The NTSB and the FAA said they've concluded their on site investigation. Now, the Tulare County Sheriff's Office is taking over the site.
Les Pinter lives minutes from this command post where investigators are trying to figure out how a sheriff's plane crashed in the mountains. It's near this exact spot where moments before the deadly crash, Pinter said, he saw a small plane flying dangerously low. "It was yellow and I could almost make out the numbers. And I thought, 'if someone reports this guy's tail number he's going to lose his license, because you're not supposed to fly at 300 feet if you're not on final approach."
Pinter has been a private pilot for over 40 years. So he knows, in this area, it's illegal to fly below 1,000 feet. "The guy was definitely doing something risky. But if he was following the road he would have been here four minutes after we saw him."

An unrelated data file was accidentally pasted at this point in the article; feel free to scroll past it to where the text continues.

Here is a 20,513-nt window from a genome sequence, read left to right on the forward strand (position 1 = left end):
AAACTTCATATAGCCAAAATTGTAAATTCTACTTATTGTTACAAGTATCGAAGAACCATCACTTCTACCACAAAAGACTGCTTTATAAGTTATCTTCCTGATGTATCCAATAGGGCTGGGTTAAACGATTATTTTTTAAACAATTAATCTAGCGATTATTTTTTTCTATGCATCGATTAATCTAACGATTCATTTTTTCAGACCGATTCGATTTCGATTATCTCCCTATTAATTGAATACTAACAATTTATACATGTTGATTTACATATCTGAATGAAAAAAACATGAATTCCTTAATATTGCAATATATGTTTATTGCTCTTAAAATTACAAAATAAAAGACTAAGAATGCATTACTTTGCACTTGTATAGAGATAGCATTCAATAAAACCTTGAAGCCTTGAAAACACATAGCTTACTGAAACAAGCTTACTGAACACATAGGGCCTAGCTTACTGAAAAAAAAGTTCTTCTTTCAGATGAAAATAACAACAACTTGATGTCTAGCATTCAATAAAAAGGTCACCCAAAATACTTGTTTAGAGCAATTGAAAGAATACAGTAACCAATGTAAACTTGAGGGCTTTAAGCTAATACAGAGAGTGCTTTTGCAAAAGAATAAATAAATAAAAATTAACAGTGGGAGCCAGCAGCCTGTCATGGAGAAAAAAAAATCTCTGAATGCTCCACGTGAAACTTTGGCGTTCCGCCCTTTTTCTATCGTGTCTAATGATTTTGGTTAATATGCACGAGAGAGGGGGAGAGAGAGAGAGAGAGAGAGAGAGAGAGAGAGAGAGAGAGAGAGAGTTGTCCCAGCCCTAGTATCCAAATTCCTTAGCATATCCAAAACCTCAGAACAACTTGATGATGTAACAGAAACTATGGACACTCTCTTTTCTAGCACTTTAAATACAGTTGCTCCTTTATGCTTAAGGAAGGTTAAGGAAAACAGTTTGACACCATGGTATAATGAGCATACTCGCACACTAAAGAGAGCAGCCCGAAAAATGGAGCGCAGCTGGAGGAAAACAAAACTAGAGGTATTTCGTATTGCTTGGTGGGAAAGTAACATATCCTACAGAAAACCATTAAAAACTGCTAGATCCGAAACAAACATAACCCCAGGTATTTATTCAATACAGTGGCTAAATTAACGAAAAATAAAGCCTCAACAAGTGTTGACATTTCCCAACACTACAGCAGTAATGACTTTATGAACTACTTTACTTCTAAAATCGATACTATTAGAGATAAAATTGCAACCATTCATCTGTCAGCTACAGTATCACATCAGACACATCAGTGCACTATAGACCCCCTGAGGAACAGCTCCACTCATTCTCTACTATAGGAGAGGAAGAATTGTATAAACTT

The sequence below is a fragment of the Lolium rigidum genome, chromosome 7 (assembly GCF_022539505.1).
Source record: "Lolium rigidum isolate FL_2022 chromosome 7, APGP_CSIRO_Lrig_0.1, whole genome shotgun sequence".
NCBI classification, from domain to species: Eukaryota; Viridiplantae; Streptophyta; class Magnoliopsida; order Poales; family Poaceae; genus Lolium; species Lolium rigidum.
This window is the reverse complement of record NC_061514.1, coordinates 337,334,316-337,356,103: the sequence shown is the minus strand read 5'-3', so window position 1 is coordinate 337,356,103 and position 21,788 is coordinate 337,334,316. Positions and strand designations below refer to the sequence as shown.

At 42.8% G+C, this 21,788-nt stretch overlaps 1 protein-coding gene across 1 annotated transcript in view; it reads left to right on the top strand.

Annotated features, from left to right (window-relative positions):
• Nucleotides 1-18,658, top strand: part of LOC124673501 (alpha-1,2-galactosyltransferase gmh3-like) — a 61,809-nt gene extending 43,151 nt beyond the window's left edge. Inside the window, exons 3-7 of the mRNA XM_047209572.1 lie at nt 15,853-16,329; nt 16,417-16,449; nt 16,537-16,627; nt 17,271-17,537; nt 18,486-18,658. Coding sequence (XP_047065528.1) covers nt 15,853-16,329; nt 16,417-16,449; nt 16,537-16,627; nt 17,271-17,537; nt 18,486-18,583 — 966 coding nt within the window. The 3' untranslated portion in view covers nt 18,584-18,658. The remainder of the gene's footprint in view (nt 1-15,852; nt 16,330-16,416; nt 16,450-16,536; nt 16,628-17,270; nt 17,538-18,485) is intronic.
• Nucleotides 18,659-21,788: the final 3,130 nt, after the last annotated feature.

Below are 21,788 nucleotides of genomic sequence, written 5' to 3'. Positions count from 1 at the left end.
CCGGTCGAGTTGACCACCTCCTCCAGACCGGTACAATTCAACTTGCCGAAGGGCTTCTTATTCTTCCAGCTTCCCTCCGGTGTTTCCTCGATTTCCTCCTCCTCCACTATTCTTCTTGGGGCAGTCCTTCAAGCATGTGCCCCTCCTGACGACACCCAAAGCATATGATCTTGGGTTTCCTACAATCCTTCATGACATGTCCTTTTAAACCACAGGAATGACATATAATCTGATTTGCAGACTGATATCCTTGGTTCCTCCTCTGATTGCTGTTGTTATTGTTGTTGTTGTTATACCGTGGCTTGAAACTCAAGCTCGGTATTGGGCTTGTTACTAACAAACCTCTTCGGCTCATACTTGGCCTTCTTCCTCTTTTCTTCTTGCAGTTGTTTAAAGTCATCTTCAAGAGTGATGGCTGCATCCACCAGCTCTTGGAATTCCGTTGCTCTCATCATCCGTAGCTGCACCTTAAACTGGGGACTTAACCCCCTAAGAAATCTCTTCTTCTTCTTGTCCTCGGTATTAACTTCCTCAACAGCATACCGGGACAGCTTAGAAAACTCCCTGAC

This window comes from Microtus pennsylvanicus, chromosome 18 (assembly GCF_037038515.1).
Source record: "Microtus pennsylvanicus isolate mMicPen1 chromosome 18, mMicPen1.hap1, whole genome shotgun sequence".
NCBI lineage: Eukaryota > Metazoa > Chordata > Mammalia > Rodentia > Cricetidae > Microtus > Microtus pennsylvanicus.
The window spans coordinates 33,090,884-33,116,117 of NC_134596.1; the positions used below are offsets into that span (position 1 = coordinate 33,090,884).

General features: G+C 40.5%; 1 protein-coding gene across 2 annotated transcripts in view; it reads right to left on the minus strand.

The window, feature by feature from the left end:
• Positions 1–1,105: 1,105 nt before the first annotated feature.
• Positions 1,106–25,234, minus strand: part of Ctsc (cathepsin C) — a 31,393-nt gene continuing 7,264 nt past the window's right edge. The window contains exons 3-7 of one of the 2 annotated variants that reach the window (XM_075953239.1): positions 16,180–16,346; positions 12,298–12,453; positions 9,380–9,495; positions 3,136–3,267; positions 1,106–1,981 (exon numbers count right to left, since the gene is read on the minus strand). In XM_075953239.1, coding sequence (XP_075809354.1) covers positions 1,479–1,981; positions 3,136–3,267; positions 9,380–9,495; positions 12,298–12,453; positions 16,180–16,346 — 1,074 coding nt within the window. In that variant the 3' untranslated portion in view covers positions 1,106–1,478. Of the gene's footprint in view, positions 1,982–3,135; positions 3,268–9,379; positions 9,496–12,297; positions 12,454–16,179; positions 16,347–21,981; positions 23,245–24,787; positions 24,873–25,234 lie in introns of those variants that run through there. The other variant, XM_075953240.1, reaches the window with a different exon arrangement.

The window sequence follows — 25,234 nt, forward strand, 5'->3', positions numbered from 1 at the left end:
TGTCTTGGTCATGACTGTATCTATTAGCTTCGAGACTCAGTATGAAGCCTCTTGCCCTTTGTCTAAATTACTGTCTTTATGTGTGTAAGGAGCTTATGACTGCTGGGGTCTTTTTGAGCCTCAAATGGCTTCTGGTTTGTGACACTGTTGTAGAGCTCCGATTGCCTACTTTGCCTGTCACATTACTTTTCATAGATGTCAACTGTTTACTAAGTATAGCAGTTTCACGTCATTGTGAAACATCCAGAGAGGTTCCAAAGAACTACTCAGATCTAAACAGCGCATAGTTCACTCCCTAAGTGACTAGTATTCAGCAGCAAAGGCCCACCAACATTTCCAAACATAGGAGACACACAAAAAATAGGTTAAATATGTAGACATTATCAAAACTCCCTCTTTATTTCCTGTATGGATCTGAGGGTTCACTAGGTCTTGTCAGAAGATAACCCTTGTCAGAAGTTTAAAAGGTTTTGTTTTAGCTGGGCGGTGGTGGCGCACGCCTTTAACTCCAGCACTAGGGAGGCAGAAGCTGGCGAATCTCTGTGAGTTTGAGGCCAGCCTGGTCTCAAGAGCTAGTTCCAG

When he heard a plane crashed near a hillside he rushed to tell investigators what he saw. And he's not the only one. "They've talked to four other people that saw the yellow plane," said Pinter.
We spoke with Nita Buck just hours after the crash-- another witness who saw a second plane in the area. "I seen this plane come up, and there was another one going in the other direction, and the plane comes down and hits and all you see is smoke and a bunch of fire."
For now, the Sheriff's Office, the NTSB, and the FAA can't comment on the pending investigation. So it's unclear if that second plane is a key part of this probe.
The sheriff's office said recovery of the wreckage will happen Friday morning once they get the proper equipment.
As for the cause of the crash, it's unclear when those findings will be released.